African American scholar Henry Louis Gates, Jr., who served as a historical consultant on 12 Years a Slave, says the film actually minimizes the depiction of violence: “Slavery was a brutal, violent, sadistic institution. And I think that Steve McQueen showed remarkable restraint. It just hints at how violent slavery was… You can’t depict it and not show violence. That would be Gone with the Wind. But if you’re depicting it, there is a lot more violence in Solomon Northup’s slave narrative than there is in Steve McQueen’s film” (click here to read more from this article). Very true, and while the violence in 12 Years a Slave is visceral and unrelenting, it is fully necessary, much in the way that Schindler’s List needed to show the atrocities Jewish people faced in the concentration camps of Nazi Germany.

The unfortunate reality is that many suffer from a “collective amnesia” and fail to take into account that the Middle Passage—the capture of Africans and the brutal crossing of the sea into the New World—was a holocaust that ruptured, damaged, or destroyed the lives of over 20 million African people. 12 Years a Slave can’t tell the total story of slavery—the epigraph from Northup states the impossibility of this—but it is admirable for its heightened focus on the experiences Northup faced when he was captured, taken from his family, and sold into bondage. Given how realistic McQueen’s antebellum Southern opera feels, the film will set the bar for which other films about slavery will be compared.

McQueen’s early ventures into the art world are apparent, as many scenes are so horrifically beautiful (with very long and wide shots) that you feel as if you are watching a painting slowly combust before your eyes. Such as in the scene where Northup hangs from a tree—almost like a Tableau vivant—with his feet barely touching the muddy ground, which feels like an eternity on the screen. The beautiful southern landscape, along with the pious hypocrisy of the slave owners shows just how dehumanizing slavery was for all parties involved. And yet, despite this brutality the slaves found ways to make their lives meaningful, emphasized, for example, through the spirituals in the film. Recounting the emotive and philosophical power of slave songs, Frederick Douglass attests, “I have sometimes thought the mere hearing of those songs would do more to impress some minds with the horrible character of slavery, than the reading of whole volumes of philosophy on the subject could do” (Narrative 57). Douglass declares that the slave song is the final province of resistance to slavery.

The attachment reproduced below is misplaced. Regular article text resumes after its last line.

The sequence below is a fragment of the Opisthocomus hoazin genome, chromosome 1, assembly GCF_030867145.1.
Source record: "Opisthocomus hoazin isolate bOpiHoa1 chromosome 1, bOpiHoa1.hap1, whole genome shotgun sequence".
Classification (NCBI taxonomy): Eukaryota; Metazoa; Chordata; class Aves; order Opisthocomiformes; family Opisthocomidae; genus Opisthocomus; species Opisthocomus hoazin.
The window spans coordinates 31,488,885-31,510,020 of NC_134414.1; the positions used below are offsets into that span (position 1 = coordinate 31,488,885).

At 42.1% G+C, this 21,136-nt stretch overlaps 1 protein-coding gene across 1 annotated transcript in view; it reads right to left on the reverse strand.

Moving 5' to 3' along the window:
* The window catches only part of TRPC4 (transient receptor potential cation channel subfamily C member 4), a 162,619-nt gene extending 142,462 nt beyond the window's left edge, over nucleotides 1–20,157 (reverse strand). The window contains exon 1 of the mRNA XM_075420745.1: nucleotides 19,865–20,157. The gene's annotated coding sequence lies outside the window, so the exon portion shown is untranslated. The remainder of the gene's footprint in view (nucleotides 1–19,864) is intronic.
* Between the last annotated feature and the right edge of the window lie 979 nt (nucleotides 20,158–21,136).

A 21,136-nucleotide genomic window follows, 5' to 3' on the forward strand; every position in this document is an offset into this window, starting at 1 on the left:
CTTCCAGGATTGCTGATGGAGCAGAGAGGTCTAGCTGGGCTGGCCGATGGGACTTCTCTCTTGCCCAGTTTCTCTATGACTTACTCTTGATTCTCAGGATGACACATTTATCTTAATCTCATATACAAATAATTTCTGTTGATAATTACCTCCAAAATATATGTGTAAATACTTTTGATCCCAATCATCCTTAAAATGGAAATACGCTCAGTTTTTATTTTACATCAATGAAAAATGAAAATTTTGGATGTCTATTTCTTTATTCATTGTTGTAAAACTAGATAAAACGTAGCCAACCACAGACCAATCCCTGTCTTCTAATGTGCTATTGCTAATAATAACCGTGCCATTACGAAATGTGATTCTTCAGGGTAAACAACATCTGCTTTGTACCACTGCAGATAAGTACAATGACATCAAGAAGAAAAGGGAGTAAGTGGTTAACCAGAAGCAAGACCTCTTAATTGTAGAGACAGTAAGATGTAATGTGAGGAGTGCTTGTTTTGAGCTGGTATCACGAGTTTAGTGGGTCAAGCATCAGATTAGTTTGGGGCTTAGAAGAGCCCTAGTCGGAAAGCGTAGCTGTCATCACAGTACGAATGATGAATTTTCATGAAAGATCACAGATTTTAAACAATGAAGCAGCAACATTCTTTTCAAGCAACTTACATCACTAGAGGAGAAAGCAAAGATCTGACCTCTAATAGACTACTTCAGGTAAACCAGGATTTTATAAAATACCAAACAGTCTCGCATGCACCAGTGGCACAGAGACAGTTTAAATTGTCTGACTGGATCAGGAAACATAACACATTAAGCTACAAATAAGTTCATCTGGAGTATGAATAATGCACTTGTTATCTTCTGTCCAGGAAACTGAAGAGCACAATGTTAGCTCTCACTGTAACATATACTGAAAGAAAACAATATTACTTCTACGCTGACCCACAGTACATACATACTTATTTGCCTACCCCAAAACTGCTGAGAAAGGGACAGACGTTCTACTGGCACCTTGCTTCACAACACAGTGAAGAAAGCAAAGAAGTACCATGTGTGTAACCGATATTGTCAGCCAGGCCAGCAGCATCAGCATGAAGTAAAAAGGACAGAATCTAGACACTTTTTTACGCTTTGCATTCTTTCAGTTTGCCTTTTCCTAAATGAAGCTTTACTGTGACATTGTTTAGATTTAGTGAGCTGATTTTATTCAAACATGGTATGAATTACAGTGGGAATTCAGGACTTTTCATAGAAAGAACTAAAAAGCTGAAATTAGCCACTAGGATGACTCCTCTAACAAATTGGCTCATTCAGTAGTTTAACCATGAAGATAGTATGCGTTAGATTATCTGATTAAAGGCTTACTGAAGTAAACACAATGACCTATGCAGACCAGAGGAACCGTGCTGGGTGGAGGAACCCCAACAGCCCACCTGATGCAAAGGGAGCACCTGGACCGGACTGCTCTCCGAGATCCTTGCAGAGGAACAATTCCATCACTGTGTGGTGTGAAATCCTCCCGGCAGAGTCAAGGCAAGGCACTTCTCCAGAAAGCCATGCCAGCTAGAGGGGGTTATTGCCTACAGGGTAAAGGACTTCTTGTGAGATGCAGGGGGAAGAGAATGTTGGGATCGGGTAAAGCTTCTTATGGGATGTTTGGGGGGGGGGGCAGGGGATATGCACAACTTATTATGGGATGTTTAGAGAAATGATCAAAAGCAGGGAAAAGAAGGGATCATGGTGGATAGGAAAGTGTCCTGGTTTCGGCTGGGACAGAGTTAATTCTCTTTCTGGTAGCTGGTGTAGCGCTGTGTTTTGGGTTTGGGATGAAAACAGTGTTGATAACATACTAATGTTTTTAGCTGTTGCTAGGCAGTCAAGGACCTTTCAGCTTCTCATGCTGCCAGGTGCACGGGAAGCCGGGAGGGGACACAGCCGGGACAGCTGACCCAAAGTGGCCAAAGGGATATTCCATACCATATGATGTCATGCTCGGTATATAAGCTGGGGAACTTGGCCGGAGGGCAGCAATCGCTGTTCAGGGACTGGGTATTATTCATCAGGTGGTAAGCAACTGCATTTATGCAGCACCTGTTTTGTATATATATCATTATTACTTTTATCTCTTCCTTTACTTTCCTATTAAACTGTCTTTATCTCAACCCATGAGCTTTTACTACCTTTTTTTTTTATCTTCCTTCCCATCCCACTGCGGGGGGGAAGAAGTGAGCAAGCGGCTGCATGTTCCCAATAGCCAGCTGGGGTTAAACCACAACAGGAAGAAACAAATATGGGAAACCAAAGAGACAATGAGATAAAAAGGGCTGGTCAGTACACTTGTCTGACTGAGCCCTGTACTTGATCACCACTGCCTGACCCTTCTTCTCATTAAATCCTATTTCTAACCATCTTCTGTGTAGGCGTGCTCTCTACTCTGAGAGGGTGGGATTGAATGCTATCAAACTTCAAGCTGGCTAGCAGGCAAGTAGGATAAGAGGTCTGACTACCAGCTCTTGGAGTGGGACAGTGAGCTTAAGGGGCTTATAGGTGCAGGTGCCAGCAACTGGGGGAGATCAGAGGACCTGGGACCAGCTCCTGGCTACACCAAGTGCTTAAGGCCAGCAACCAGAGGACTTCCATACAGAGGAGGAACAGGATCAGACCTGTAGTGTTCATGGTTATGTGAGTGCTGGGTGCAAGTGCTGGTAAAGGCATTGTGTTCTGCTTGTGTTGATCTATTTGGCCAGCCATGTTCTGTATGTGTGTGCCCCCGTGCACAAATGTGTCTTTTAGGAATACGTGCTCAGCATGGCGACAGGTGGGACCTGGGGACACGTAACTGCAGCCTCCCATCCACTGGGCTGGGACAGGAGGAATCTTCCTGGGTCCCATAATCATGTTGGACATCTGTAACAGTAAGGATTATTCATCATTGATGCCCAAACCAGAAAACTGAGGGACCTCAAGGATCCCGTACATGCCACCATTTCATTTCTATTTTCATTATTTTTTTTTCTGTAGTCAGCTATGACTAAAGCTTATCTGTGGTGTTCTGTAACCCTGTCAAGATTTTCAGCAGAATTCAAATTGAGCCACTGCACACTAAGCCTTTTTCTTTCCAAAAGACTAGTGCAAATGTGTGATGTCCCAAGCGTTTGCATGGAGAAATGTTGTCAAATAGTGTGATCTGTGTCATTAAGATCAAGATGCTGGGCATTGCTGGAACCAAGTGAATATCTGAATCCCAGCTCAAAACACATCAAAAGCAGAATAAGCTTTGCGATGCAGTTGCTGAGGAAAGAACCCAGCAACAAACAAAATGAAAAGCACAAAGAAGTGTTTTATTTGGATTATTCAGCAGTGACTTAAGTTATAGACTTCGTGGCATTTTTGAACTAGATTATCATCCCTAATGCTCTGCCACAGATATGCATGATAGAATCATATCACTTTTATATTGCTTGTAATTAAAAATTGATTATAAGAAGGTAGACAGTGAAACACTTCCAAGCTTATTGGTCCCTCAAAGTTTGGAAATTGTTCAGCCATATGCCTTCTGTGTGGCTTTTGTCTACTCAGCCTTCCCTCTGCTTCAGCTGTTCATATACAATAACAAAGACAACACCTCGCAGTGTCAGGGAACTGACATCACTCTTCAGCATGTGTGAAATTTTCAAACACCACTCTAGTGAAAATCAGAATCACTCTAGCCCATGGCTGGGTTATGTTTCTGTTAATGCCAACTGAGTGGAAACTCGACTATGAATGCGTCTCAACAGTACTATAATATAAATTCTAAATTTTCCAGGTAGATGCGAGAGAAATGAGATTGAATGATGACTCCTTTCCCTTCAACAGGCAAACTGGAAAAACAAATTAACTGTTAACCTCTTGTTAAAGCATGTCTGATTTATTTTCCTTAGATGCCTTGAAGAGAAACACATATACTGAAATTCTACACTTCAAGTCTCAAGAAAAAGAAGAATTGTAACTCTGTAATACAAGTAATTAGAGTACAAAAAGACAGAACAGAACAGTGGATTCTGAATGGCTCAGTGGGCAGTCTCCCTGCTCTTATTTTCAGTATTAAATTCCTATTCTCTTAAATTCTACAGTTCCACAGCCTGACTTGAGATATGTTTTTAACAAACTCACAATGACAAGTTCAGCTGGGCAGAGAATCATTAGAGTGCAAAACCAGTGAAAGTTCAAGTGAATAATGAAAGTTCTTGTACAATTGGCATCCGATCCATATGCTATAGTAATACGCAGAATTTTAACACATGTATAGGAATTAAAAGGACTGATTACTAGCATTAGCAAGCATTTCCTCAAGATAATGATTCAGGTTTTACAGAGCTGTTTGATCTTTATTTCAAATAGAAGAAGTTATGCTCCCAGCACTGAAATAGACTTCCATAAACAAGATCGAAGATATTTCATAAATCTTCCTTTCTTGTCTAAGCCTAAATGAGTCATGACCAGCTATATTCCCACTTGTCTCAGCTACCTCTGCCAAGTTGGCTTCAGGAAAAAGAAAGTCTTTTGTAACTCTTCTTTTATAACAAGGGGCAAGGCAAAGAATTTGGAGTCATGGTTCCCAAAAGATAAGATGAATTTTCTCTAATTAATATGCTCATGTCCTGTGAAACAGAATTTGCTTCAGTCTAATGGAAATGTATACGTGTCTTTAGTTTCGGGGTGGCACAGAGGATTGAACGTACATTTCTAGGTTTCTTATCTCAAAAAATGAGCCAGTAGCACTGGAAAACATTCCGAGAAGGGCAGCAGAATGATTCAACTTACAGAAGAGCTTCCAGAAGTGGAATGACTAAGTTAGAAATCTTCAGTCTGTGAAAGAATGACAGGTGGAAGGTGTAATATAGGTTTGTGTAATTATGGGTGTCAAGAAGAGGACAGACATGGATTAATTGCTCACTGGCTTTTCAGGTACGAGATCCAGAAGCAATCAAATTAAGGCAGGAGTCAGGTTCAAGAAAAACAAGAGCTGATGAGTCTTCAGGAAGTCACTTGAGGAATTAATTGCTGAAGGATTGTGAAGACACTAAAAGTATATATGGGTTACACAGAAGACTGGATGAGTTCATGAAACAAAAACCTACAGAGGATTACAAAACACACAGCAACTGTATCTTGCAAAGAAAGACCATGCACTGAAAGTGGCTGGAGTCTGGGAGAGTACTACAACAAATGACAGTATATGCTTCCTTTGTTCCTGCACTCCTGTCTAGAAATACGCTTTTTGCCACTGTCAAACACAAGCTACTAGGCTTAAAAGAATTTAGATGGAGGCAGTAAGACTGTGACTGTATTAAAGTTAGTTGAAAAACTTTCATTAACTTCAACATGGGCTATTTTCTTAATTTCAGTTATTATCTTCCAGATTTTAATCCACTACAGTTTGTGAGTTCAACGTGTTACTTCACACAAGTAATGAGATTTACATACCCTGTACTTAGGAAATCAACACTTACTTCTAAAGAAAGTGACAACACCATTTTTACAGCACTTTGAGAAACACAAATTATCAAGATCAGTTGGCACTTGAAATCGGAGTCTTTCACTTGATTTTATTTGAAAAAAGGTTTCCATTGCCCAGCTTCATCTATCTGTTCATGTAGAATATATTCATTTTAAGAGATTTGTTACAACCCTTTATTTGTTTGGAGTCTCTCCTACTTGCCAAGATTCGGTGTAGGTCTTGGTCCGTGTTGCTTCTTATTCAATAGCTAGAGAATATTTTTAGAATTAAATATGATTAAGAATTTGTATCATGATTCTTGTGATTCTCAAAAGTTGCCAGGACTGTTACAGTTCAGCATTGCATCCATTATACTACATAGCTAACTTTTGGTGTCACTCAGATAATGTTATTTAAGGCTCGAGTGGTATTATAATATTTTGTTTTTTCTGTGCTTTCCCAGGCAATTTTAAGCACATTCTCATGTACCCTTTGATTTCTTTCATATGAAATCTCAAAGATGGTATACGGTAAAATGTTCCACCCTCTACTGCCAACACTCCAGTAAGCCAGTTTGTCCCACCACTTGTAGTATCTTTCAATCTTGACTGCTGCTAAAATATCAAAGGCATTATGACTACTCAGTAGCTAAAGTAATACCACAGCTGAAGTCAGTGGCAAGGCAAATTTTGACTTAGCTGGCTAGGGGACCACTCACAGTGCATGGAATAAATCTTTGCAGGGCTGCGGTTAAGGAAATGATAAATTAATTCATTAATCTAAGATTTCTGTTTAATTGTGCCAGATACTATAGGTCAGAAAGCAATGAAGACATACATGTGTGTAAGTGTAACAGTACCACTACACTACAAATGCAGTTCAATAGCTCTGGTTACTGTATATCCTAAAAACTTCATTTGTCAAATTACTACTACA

Of course, none of the music, storytelling, or spectacular cinematography would be very affecting if the acting weren’t so phenomenal. As the lead, Chiwetel Ejiofor gave such a heart wrenching and brilliant performance that it would be a shame if he weren’t given an Oscar nomination. The rest of the star-studded cast also shine, or tarnish, as evil men and women who personify the malevolent machinations of slavery. Paul Dano is particularly vicious, that is until we encounter Michael Fassbender as Edwin Epps, a cruel plantation owner who is married to an equally cruel woman played by Sarah Paulson. However, the surprise standout performance, for me, was Lupita Nyong’o as Patsey, a slave on the Epps plantation who suffers the cruel brunt of the Epps’ guilt, jealousy, and perverted rage. Her performance will haunt me for some time to come, as will the film, which is the most painful, and lucid depiction of American slavery I’ve seen in cinema.

Watching a movie in Canada about American slavery, made by a black British director, reminded me of how global and transnational slavery was. And while Canada no longer practiced slavery at the time Northup was captured—he is aided by a Canadian carpenter in the film played by Brad Pitt—it is important to remember that slavery is “Canada’s best kept secret, locked within the National closet” (Afua Cooper, Untold Story 68). In Canada, slavery was not denounced until 1793, and was not formally abolished until 1834. I mention this because the last thing we should do as Canadians is congratulate ourselves for not participating in slavery—because we did—and our continued poor treatment of First Nations people (who were also once kept as slaves) is a reminder of the legacy of injustice that still effects this country.

On a less somber note, 12 Years a Slave is additionally a film about the will to overcome injustice, to find hope where only despair seems plausible, and to remain ardent in the search for greater freedom, fraternity, and equality for all people. Dedicated to Harriet Beecher Stowe (Uncle Tom’s Cabin), Northup’s book was published less than a year after his liberation. It became one of the best selling slave narratives of all time, and yet it remains unknown what happened to Solomon Northup. Regardless, Northup lives on in his book, and now his incredible story manifests in this gripping and powerful historical drama about the brutal inhumanities we as humans inflict upon one another. 12 Years a Slave offers no artificial Hollywood catharsis; rather, it presents an honest and harrowing parable of the evil of slavery as told through the real life experience of a man who was sent to hell and lived to tell about it.

Solomon Northup
Solomon Northup

Works Cited

Cooper, Afua. The Hanging of Angélique: The Untold Story of Canadian Slavery and the Burning of Old Montreal. Toronto: Harper Perennial, 2006. Print.

Douglass, Frederick. Narrative of the Life of Frederick Douglass, an American Slave. New York: Penguin, 1986. Print.